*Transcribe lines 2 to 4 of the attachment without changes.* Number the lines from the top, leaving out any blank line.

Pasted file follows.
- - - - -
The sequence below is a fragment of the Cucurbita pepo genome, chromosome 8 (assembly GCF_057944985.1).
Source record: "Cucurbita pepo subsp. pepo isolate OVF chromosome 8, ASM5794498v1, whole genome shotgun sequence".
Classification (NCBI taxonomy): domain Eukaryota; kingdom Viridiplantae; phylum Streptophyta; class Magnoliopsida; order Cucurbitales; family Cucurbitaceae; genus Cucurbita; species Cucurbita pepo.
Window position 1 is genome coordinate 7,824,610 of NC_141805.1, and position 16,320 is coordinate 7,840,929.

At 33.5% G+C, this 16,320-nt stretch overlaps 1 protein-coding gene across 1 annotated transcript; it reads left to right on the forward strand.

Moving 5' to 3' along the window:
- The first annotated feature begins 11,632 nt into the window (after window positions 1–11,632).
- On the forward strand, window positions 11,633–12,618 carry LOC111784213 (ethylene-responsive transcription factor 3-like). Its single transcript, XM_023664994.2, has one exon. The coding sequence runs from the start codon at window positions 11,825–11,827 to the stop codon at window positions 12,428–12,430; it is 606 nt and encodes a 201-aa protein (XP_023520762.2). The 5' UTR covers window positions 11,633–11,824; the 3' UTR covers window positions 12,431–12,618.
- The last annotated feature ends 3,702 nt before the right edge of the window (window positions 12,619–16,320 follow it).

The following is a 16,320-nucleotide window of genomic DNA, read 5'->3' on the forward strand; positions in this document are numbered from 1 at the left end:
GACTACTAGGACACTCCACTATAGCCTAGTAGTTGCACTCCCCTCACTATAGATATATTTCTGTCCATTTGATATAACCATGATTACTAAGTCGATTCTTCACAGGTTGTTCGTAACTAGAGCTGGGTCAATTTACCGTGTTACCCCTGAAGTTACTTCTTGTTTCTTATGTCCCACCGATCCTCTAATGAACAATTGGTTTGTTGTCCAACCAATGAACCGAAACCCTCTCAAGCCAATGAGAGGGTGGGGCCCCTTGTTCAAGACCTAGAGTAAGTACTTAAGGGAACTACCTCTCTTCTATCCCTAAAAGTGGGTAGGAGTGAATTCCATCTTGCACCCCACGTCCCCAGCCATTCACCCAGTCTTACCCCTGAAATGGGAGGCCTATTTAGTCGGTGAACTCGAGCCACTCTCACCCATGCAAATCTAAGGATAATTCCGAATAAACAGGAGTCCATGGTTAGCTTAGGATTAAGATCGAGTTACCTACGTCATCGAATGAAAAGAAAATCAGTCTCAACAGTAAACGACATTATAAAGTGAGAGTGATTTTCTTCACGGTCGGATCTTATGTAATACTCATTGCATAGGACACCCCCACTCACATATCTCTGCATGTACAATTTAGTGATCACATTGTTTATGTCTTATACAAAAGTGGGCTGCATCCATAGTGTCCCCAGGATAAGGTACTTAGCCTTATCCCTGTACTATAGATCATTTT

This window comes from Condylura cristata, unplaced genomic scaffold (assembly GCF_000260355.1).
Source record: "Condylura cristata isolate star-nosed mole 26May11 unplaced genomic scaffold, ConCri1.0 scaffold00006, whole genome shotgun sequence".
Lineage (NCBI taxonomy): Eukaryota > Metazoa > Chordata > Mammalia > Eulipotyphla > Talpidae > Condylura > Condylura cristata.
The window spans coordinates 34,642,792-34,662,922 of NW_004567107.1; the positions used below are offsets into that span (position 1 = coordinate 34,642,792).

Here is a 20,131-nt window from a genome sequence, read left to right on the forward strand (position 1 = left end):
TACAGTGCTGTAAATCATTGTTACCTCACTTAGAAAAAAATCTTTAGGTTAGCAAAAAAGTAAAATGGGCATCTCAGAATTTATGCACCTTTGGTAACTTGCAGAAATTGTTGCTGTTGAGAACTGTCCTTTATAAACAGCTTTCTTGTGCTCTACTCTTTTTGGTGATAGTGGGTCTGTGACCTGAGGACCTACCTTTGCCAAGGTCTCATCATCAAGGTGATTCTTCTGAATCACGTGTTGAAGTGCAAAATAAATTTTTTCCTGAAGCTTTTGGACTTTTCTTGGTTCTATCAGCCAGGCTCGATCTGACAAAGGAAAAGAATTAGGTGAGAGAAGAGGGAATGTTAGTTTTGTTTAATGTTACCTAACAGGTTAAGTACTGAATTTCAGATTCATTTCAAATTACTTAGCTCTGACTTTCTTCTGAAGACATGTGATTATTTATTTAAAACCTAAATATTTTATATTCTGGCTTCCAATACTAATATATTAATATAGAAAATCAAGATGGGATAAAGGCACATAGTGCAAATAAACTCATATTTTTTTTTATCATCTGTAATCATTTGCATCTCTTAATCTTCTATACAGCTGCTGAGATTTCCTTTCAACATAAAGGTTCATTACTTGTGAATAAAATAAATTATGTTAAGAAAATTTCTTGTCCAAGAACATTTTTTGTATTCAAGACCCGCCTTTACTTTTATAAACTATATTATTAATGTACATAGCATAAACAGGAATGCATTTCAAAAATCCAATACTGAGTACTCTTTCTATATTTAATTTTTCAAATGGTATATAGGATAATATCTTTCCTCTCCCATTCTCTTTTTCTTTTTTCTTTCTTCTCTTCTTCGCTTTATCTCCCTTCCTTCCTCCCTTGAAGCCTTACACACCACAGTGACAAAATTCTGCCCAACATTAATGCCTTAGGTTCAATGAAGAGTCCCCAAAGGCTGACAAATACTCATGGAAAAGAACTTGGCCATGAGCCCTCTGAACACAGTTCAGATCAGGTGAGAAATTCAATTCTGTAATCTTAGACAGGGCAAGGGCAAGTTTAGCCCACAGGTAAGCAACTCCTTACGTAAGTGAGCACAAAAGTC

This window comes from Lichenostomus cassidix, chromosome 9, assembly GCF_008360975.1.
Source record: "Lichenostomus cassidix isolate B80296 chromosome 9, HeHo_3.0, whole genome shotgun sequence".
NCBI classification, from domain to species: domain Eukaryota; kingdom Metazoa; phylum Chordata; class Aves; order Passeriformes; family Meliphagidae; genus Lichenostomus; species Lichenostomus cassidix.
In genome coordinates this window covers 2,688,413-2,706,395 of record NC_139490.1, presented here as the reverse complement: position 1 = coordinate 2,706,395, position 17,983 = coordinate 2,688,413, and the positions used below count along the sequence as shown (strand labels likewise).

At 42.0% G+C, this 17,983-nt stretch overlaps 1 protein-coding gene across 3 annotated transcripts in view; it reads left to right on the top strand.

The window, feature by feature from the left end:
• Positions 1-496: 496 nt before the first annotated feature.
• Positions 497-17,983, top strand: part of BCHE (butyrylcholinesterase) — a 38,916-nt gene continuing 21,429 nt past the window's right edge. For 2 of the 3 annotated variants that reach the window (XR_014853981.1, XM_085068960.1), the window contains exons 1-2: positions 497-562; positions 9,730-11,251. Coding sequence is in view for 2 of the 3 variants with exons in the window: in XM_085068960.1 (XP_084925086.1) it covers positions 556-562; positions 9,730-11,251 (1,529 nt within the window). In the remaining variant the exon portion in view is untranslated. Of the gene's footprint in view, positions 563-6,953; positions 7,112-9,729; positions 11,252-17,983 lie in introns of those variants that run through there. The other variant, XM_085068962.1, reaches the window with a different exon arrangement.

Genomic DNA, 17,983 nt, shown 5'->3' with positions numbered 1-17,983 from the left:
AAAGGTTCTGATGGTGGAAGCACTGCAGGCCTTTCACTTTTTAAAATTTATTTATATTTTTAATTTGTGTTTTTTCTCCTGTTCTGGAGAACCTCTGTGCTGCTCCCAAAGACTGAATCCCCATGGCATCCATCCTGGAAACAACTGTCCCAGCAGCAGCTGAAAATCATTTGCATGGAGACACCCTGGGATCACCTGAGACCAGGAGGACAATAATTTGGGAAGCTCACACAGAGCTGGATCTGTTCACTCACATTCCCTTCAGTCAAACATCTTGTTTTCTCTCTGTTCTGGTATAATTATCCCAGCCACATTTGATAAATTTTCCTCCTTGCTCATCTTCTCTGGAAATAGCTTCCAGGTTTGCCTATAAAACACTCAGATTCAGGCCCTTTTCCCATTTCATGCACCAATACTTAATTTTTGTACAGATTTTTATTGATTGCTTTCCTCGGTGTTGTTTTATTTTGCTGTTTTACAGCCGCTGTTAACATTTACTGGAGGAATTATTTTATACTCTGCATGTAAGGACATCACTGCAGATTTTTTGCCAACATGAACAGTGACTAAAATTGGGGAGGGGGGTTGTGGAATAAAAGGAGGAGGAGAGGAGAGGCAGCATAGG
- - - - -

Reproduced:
Source record: "Cucurbita pepo subsp. pepo isolate OVF chromosome 8, ASM5794498v1, whole genome shotgun sequence".
Classification (NCBI taxonomy): domain Eukaryota; kingdom Viridiplantae; phylum Streptophyta; class Magnoliopsida; order Cucurbitales; family Cucurbitaceae; genus Cucurbita; species Cucurbita pepo.
Window position 1 is genome coordinate 7,824,610 of NC_141805.1, and position 16,320 is coordinate 7,840,929.